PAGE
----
Infections due to Clostridium difficile bacteria — known as C. diff — have become a global problem. They kill an estimated 14,000 people each year in the United States alone. That’s according to the Centers for Disease Control and Prevention, based in Atlanta, Ga. Although half of C. diff’s victims tend to be elderly, the germ can sicken anyone, even young children.
The disease causes fever, gut pain and severe, watery diarrhea. It tends to strike people who have been prescribed antibiotics for so long that the drugs have wiped out many of the good microbes in the patients’ guts. That leaves room for C. diff germs to move in and take over.
C. diff is not a new germ, but its level of threat to people is relatively new. In the mid-1990s, “we didn’t believe people died of this,” notes Sandra Dial. She’s a doctor and epidemiologist at Canada’s McGill University in Montreal. Back then, if people did die, “it was very unusual,” she told Science News. “Now,” she says, “unfortunately, it’s not unusual.”
C. diff has become such a threat because of two changes that have occurred in the past 10 to 15 years. Together, they have made the germ far more virulent, or capable of causing disease.
First, the germ underwent some mutations. These are changes to genes. Mutations are common and can occur for many reasons. Some changes may have no effect on how an organism functions. An example would be a mutation in a developing baby that transforms what would have been a blue-eyed individual into someone with brown eyes.
In other instances, a mutation can produce changes in the types or amounts of chemicals that an organism produces. In C. diff, such a mutation transformed the old-style bacteria into a new strain. While not a new species, a new strain will have new features. In the case of C. diff, this was the production of toxins, or poisons, that trigger diarrhea.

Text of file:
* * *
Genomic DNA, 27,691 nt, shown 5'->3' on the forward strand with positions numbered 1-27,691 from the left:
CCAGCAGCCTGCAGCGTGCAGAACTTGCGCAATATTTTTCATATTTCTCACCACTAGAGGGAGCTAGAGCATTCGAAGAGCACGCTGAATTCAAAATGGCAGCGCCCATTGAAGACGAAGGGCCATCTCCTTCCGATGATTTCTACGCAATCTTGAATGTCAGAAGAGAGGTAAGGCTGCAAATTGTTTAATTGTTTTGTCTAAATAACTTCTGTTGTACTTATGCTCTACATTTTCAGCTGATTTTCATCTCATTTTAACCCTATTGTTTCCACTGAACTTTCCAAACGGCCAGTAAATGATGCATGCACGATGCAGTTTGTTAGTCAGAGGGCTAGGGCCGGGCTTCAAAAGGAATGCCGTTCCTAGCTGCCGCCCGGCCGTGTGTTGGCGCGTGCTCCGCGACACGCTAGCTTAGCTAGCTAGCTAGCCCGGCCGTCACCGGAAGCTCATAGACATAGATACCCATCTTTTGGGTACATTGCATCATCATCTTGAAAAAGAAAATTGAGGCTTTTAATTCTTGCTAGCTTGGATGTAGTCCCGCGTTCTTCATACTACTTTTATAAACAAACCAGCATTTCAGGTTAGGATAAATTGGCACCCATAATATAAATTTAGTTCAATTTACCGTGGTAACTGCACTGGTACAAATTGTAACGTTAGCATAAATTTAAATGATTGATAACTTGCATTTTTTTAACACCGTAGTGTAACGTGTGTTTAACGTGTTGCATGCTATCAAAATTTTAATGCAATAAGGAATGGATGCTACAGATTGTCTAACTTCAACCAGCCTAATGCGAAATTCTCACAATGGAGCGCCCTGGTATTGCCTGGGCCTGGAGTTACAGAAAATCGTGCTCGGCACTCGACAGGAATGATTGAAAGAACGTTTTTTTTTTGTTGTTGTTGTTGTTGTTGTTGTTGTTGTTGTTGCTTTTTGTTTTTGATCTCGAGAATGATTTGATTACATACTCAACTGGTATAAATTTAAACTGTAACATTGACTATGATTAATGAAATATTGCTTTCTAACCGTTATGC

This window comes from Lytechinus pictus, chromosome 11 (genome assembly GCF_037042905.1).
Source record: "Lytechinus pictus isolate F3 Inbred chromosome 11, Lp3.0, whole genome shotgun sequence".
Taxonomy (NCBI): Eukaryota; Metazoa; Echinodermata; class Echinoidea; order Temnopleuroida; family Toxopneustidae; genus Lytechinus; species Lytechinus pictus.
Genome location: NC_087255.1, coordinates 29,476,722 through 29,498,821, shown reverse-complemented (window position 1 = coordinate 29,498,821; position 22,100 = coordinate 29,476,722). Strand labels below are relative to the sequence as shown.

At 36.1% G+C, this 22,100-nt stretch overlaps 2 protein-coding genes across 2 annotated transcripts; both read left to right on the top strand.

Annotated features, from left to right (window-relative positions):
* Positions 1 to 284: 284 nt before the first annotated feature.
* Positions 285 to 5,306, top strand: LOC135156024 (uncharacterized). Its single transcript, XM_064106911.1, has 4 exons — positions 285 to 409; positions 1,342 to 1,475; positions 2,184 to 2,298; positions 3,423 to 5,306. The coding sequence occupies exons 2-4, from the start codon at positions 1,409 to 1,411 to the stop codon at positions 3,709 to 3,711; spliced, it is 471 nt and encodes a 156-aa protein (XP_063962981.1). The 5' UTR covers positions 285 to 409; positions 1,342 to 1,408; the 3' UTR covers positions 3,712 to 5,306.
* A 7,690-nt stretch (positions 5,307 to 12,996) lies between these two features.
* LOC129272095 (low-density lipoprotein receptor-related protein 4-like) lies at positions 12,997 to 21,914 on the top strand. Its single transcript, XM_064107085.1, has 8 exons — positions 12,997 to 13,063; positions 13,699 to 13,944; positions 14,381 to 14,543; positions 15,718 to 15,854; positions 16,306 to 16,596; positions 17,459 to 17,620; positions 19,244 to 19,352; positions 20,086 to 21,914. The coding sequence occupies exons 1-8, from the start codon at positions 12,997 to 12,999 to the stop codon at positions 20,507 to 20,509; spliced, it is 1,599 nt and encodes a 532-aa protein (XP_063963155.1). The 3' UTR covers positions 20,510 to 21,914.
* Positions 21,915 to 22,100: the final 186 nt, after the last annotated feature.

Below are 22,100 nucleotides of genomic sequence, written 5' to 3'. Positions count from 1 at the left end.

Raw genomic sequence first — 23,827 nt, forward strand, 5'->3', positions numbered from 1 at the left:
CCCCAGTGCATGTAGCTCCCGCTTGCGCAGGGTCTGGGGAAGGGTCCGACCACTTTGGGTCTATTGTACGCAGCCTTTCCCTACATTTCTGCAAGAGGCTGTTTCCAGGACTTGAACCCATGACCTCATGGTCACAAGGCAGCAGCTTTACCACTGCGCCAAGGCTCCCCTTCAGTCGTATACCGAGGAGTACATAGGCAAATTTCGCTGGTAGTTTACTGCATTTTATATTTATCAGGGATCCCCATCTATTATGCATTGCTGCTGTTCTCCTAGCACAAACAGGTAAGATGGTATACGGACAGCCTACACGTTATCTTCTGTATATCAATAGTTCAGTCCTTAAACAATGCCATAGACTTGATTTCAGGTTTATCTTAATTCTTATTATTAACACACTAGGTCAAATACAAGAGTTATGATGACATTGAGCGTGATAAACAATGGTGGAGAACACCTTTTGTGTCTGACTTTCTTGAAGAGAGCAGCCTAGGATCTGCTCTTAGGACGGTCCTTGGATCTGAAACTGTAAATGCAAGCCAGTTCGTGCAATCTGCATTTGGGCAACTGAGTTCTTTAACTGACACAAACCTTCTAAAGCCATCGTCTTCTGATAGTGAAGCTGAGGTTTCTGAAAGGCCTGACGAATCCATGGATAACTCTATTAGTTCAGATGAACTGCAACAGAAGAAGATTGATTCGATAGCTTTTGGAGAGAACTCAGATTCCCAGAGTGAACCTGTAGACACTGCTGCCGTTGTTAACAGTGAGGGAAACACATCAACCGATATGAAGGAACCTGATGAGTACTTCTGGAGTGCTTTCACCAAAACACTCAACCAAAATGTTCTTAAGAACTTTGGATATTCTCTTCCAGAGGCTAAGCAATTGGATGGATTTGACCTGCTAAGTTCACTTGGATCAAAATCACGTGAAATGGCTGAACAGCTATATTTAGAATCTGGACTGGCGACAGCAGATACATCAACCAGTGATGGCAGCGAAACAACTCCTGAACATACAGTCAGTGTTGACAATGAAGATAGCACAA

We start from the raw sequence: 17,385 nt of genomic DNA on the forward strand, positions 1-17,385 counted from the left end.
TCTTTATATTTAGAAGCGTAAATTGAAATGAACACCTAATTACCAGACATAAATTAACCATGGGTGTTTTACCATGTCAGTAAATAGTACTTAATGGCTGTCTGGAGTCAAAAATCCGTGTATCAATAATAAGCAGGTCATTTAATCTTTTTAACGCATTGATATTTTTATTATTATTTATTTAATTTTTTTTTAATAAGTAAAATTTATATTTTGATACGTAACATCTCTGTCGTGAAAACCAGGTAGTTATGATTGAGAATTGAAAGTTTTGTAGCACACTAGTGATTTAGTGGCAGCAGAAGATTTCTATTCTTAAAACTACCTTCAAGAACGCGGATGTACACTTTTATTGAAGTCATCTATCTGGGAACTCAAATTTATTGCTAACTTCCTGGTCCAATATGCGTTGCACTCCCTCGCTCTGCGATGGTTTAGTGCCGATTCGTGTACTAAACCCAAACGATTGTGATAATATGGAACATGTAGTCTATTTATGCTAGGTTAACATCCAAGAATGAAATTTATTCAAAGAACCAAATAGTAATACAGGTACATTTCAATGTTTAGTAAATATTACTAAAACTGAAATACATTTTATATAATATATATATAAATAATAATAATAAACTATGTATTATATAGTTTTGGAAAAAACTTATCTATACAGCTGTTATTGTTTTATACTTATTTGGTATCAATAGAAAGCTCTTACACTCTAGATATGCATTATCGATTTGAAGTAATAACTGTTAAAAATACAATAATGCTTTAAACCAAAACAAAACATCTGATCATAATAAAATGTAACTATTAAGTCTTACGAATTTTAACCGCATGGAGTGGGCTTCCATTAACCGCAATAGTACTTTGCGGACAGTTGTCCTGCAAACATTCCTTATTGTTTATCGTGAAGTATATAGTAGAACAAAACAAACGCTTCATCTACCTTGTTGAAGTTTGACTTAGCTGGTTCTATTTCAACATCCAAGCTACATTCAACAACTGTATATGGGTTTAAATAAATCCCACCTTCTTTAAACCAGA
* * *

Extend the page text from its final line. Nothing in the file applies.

C. diff can now make three types of toxins. They’re known as A, B and binary types. Patients infected with the strain of bacteria that makes the binary toxin are most likely to develop severe diarrhea.
Initially, only a few cases of infection involved this binary-toxin version of C. diff. But over time, this strain has become responsible for more and more cases of disease.
The second change that occurred: A growing share of these especially toxic C. diff germs became resistant to antibiotics — medicines designed to kill them. That means the germs were morphing into a still worse strain, a type known as a superbug.
Many people who get a C. diff infection pick it up at a hospital or place where many sick people reside, such as a nursing home. Although antibiotics may initially appear to knock out the infection, the disease often returns. In the second or third waves of C. diff infections, antibiotics may be unable to kill off the germs. That’s one reason why doctors now choose to treat some of these hard-to-cure cases with microbes collected from healthy people. The source of those healthy microbes — feces.
antibiotic A germ-killing substance prescribed as a medicine (or sometimes as a feed additive to promote the growth of livestock). It does not work against viruses.